Anna Halprin receives lifetime achievement award in modern dance

June 23, 1997

On June 23, 1997, Anna Halprin received the Samuel H. Scripps/American Dance Festival Award for lifetime achievement in modern dance. The award, which was presented at a ceremony in Durham, N.C., carried a $25,000 prize, the largest dance award presented annually. The award citation praised her for inspiring "generations of dancers" and for "multi-faceted ideas [that] have transcended traditional boundaries." It was a fitting tribute to a woman who, since the 1950s, has pushed the boundaries of avant-garde dance.

Halprin took interpretive dance lessons as a child, and decided early in life that she would pursue a dance career. Following her graduation from the University of Wisconsin in 1941, she performed for a few years on Broadway, and then moved to San Francisco, where she founded her own company, the San Francisco Dancers Workshop. With the Workshop, she created new pieces that pushed the boundaries of modern dance. One famously controversial piece was the 1969 "Parades and Changes," which included a scene where dancers removed their clothes and wrapped themselves in paper. Nudity in art would soon become relatively commonplace, but at the time it had never been seen in such a mainstream venue as the Hunter College Playhouse, where the piece premiered.

By the late 1970s, Halprin was moving in a new direction, using dance as a form of therapy. In 1981, she staged a dance "exorcism" on California's Mount Tamalpais, where a serial killer was stalking the trails. She also created works that involve the participation of all those present, and an annual spring ritual, "Circle the Earth: A Planetary Dance for Peace." In addition, Halprin worked extensively with people with cancer, HIV, and AIDS, especially through two ongoing workshop groups for HIV-positive men and women. Although she was criticized for her devotion to therapeutic work, she remained an influential teacher of dance. Those she mentored include Meredith Monk, Trisha Brown, and Yvonne Rainer.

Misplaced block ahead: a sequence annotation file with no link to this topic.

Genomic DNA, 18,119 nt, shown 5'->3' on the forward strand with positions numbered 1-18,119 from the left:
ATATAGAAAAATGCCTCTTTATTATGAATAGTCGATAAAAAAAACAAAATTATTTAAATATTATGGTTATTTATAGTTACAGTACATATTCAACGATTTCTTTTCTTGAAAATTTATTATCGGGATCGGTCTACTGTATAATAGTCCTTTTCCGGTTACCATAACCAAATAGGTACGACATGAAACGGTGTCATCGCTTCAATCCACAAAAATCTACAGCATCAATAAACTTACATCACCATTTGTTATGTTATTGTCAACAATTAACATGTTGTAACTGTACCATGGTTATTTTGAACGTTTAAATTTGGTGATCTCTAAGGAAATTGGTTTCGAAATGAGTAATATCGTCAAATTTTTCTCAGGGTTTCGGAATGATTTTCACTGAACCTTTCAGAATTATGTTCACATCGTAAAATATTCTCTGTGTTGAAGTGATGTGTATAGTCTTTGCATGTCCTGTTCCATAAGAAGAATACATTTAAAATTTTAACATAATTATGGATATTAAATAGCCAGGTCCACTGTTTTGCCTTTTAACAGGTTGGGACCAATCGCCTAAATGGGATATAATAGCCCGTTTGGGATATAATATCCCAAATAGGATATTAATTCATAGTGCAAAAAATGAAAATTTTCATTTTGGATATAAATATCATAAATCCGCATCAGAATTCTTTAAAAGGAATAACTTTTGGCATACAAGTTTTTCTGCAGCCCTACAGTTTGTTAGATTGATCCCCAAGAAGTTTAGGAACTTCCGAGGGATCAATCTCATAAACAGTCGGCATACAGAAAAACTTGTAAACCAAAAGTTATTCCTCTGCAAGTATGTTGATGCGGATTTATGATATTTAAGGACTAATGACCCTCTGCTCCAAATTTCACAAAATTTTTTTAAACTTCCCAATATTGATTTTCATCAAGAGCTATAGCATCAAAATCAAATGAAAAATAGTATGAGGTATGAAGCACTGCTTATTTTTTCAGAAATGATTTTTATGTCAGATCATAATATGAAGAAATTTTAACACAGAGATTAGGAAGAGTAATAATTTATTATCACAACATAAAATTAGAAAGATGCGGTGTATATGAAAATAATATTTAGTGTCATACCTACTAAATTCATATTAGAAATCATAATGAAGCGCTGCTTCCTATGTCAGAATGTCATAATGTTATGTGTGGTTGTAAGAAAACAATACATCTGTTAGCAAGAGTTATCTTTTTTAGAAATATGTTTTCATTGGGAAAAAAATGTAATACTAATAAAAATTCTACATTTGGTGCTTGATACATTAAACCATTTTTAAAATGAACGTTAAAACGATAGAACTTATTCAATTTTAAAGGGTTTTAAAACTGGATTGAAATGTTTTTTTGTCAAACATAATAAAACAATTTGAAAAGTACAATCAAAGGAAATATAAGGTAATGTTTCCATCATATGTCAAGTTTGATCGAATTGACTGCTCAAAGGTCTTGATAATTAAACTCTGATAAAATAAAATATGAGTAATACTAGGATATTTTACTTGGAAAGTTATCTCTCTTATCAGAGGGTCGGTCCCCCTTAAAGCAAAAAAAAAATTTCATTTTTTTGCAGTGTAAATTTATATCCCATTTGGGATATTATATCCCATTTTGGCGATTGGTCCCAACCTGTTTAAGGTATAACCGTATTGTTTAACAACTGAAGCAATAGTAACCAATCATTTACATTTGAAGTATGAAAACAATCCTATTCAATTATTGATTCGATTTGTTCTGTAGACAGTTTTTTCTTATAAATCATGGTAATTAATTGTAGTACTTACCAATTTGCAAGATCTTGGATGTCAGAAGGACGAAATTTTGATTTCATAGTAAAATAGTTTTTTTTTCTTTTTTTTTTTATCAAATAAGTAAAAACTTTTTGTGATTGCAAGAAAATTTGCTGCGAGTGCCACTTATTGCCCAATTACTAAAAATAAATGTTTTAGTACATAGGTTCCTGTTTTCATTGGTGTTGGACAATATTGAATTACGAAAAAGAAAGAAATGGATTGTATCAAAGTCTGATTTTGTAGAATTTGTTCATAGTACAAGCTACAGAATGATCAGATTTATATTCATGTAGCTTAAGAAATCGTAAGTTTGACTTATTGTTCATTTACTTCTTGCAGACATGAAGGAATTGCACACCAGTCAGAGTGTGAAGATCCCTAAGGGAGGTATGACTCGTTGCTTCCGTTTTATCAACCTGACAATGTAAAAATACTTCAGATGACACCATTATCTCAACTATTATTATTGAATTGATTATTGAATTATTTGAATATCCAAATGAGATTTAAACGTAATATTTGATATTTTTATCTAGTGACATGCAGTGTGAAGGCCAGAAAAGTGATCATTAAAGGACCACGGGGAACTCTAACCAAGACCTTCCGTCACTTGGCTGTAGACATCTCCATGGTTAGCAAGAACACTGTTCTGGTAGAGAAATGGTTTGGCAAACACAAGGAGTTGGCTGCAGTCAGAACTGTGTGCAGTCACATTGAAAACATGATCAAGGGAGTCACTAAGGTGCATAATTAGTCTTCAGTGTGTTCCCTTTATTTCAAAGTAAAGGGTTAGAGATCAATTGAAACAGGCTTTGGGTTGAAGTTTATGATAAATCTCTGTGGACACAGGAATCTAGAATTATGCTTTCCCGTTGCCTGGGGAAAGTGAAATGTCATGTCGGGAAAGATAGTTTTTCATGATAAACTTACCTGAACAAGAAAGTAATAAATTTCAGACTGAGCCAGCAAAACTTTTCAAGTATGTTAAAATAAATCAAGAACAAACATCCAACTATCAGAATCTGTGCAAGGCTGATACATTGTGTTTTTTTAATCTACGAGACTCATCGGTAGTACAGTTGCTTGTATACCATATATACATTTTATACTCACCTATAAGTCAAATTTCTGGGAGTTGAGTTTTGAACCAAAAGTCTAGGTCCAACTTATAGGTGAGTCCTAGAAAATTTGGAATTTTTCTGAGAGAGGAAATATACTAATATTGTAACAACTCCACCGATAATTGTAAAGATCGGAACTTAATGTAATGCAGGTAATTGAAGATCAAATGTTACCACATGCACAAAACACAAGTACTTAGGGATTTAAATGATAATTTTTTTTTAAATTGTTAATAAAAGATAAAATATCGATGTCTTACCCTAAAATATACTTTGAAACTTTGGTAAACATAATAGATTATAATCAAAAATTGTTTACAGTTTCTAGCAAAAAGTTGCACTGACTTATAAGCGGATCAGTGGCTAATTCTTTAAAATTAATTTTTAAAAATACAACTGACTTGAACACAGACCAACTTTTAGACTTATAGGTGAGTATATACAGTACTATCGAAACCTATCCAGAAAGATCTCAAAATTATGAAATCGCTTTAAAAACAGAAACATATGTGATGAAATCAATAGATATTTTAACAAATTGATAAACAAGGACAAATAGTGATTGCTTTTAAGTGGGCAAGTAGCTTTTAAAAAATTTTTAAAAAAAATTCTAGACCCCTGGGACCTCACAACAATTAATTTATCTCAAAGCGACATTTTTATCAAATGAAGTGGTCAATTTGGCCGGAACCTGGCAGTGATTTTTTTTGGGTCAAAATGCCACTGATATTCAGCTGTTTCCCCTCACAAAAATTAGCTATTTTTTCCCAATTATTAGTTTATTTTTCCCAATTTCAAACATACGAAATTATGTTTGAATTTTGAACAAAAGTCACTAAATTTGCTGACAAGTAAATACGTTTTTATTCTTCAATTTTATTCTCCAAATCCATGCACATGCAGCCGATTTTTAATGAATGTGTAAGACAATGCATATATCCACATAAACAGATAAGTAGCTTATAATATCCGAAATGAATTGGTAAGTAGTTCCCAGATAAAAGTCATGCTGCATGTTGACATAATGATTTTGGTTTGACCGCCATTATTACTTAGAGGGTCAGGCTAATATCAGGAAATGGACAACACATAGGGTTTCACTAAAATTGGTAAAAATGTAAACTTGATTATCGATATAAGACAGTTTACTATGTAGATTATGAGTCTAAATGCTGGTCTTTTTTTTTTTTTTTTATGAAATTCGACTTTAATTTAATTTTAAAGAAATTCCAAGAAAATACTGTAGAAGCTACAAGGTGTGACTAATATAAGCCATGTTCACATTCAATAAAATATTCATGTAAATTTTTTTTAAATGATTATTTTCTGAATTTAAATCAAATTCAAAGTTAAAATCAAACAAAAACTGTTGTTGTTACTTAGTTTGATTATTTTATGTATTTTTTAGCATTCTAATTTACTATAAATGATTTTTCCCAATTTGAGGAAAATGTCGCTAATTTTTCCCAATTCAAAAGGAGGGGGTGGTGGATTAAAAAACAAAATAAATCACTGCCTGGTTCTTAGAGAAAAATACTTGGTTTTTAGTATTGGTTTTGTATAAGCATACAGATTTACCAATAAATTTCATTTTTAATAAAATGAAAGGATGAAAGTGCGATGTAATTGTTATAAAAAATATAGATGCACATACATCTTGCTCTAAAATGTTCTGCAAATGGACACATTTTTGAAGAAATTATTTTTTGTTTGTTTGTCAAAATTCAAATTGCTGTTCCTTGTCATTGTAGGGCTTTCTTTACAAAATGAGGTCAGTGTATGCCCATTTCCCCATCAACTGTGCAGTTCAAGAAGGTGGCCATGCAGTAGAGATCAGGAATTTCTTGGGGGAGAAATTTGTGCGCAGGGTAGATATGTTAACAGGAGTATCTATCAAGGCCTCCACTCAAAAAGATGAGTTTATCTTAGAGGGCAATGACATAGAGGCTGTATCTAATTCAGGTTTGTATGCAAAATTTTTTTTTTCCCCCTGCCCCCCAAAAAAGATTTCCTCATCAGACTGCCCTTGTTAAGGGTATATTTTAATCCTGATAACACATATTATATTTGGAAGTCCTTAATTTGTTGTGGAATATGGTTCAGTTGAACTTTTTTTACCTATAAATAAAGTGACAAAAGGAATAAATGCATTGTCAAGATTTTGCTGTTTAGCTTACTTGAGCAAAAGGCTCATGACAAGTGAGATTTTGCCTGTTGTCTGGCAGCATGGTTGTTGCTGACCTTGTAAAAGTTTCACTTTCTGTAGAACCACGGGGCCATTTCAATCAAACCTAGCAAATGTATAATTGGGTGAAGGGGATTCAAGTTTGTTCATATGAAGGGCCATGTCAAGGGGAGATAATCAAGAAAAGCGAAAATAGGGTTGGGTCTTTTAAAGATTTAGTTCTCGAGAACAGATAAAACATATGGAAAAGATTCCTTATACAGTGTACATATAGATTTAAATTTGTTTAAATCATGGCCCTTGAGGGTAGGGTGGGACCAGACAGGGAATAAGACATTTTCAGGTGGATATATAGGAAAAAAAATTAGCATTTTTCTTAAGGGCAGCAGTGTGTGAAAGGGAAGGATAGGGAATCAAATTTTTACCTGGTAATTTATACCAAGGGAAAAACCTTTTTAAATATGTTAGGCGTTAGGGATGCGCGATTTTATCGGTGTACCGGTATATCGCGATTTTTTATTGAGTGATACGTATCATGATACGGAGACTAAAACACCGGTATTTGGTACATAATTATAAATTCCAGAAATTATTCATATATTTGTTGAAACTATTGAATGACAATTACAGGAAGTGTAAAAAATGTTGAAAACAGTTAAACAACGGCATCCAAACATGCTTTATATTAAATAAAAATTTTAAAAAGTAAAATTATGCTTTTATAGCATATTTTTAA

The 1997 ADF award was only one of many that Halprin received. She was also honored with a Guggenheim Fellowship, a National Education Association Fellowship, and an American Dance Guild Award. In 2000, the Dance Heritage Coalition named her one of "America's Irreplaceable Dance Treasures." In an interview following that announcement, she explained her philosophy of art, saying, "I work toward a future where … art is honored for its power to inspire, teach, transform, and heal. I work for a future where all the peoples, creatures, and landscapes of the world are dancing together."

Sources: Jewish Women in America: An Historical Encyclopedia, pp. 587-588;; New York Times, June 7, 1997; June 22, 1997; June 25, 1997; August 26, 2001.

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I had the privilege of dancing in Anna's "Circle the Earth" ritual in San Diego in the 80s and have interviewed this amazing woman twice. The latest was in 2012 for the San Diego Union-Tribune - When I did "Circle the Earth," Anna shared a piece of wisdom that I've used as a mantra. During the workshop preparing for the ritual, a woman felt overwhelmed and ran out of the room. Anna found her and told her it's okay if you need to curl into a ball in the corner and cry, but "Whatever happens, stay in the dance." I've tried to stay in the dance ever since.

American dance pioneer Anna Halprin.

Image courtesy of DLambertNJ.

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Jewish Women's Archive. "Anna Halprin receives lifetime achievement award in modern dance." (Viewed on October 2, 2023) <>.


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